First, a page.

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  • Writer's pictureTim Ellis

What is strategic voting?

You've likely heard our work referred to as "strategic voting". But what exactly does that mean? Is that really what we're doing?

Voters make up their minds for all kinds of reasons. In a way, every vote is a strategic vote - it’s just different strategies.

But because of our "First Past The Post" electoral model, voters who broadly agree on most things find themselves in a challenging position. Take climate, for example - of the four major parties in Ontario, three parties (and their voters) accept the reality of climate change and have policies to address it. Doug Ford, on the other hand, is openly antagonistic to Canada's climate goals - and with the window for holding off the worst of climate catastrophe already closing, Ford's recalcitrance is a death sentence for an unknown number of our kids.

This dynamic repeats itself across a host of different issues. While the NDP, the Liberals, and the Greens have substantive and important policy distinctions, on issue after issue their voters find themselves agreeing on the diagnosis, and merely disagreeing on the prescription. That's a healthy democracy.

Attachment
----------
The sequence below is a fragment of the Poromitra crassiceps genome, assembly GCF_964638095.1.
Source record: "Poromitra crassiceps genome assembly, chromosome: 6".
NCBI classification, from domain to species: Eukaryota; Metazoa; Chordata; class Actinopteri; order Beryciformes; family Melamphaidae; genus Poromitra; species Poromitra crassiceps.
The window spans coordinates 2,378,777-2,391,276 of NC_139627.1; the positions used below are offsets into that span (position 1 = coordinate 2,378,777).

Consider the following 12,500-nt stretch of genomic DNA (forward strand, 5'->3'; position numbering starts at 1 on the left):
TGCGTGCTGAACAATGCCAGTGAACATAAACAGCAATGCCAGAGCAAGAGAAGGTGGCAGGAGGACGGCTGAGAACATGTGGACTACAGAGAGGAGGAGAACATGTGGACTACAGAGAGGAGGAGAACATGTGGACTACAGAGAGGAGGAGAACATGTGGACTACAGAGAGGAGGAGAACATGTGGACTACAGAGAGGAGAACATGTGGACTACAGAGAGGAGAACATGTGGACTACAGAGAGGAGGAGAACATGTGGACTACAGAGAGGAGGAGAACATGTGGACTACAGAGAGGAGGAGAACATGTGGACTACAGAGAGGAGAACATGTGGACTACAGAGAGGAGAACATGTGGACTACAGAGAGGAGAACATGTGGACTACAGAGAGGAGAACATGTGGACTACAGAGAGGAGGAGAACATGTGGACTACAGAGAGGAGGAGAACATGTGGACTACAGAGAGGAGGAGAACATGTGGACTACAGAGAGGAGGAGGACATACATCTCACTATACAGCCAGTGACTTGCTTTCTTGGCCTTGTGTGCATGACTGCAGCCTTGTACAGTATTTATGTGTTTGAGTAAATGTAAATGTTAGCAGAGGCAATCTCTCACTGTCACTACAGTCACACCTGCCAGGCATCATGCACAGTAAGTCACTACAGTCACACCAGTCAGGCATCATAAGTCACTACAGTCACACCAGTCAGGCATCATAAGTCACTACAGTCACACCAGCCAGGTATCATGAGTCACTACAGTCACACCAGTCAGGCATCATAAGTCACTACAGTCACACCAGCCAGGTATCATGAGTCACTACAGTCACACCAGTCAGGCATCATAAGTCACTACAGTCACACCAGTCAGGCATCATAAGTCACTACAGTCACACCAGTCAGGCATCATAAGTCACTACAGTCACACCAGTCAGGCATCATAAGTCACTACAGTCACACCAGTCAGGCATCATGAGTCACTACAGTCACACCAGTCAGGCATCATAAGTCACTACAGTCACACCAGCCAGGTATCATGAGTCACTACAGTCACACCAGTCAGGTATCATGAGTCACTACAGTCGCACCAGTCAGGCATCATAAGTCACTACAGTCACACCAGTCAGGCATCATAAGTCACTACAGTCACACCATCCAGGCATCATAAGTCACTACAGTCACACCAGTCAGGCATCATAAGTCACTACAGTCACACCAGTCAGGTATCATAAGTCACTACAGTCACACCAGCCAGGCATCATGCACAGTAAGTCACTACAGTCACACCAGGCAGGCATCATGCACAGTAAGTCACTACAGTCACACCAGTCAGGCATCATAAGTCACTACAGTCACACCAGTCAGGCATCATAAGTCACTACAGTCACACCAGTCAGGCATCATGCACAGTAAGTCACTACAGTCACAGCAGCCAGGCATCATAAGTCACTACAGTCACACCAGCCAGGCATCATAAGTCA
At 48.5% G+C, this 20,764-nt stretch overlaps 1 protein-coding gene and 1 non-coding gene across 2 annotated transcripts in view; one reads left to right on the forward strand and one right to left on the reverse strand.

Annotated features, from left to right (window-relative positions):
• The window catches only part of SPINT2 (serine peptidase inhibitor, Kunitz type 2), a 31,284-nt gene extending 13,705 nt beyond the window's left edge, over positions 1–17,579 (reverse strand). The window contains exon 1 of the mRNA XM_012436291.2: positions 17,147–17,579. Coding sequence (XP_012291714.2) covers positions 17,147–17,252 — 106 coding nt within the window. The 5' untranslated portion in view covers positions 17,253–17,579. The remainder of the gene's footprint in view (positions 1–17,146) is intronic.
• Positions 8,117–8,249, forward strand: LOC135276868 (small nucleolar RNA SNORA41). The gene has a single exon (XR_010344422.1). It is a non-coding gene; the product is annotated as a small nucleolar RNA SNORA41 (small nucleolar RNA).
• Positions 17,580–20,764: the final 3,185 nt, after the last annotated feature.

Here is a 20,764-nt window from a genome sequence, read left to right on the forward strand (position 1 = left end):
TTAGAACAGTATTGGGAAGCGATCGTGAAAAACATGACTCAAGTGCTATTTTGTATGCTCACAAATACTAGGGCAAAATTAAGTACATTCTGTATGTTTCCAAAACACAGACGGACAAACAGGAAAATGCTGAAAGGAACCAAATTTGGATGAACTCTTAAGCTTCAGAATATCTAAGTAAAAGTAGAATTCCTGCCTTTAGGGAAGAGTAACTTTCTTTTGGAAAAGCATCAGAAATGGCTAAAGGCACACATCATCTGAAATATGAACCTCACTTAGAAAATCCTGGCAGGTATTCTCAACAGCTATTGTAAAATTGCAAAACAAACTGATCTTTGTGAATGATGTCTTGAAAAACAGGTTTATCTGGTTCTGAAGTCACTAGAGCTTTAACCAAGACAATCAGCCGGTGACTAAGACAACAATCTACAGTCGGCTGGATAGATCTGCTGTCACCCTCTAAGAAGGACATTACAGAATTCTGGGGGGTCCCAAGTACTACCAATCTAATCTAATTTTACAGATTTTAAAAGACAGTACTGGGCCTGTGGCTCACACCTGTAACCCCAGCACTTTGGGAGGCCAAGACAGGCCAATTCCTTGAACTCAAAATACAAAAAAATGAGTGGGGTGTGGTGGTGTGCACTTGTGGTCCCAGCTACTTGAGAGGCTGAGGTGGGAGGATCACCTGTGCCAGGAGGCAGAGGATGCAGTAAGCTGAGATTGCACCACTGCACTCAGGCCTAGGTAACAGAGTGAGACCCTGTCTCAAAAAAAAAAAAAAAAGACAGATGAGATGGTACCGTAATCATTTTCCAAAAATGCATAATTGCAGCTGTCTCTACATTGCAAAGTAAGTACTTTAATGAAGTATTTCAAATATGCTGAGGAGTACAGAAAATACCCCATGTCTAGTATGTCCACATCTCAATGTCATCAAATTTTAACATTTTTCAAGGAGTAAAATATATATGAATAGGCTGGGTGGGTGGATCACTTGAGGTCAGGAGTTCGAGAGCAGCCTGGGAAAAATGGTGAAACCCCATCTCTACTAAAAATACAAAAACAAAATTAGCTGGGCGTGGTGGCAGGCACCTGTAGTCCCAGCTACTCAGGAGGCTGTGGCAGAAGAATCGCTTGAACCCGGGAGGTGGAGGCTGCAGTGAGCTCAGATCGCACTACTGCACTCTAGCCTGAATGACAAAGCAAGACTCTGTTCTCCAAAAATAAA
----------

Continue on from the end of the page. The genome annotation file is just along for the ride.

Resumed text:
By contrast, Ford's PCs are deeply out of touch with most of the policy priorities of Torontonians. From (repeatedly) ignoring science and inflicting preventable waves of death and disease, to ripping up an evidence-based sexual education curriculum as a sop to his most extreme supporters, Ford has proven time and again that he just isn't interested in our shared set of facts.

And it doesn't stop there. Ford adds to the chaos through incompetence (see his bungled licensed plates and botched rapid test rollout), indecision, and absenteeism.

In short: we have three parties competing on policy and organizing muscle, and one party headed by a Leader who is completely out of touch, in hock to his most extreme ideological supporters, and can't even manage to make a decent license plate - one of the most basic functions of government imaginable - who can't muster anything close to a majority and is entirely dependent on the idiosyncrasies of our electoral system to form government.

That is not a healthy place for democracy.

And that's where we come in.

Our strategy is to unite the vast majority of Torontonians who agree on the diagnosis to our problems now, during the election, to ensure we get a government that can work on the prescriptions collaboratively for the next four years.